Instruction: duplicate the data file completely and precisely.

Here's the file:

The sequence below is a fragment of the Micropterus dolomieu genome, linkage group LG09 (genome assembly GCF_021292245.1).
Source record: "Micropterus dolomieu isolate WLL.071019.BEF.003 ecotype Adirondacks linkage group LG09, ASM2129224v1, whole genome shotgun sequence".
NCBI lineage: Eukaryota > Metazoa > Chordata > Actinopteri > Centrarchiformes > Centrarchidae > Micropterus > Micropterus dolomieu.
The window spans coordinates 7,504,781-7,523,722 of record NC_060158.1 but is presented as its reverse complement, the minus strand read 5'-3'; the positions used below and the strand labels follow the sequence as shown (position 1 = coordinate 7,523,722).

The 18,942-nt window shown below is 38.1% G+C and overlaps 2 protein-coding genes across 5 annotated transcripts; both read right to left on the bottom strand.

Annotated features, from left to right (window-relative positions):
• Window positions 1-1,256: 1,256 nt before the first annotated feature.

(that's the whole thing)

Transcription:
The sequence below is a fragment of the Micropterus dolomieu genome, linkage group LG09 (genome assembly GCF_021292245.1).
Source record: "Micropterus dolomieu isolate WLL.071019.BEF.003 ecotype Adirondacks linkage group LG09, ASM2129224v1, whole genome shotgun sequence".
NCBI lineage: Eukaryota > Metazoa > Chordata > Actinopteri > Centrarchiformes > Centrarchidae > Micropterus > Micropterus dolomieu.
The window spans coordinates 7,504,781-7,523,722 of record NC_060158.1 but is presented as its reverse complement, the minus strand read 5'-3'; the positions used below and the strand labels follow the sequence as shown (position 1 = coordinate 7,523,722).

The 18,942-nt window shown below is 38.1% G+C and overlaps 2 protein-coding genes across 5 annotated transcripts; both read right to left on the bottom strand.

Annotated features, from left to right (window-relative positions):
• Window positions 1-1,256: 1,256 nt before the first annotated feature.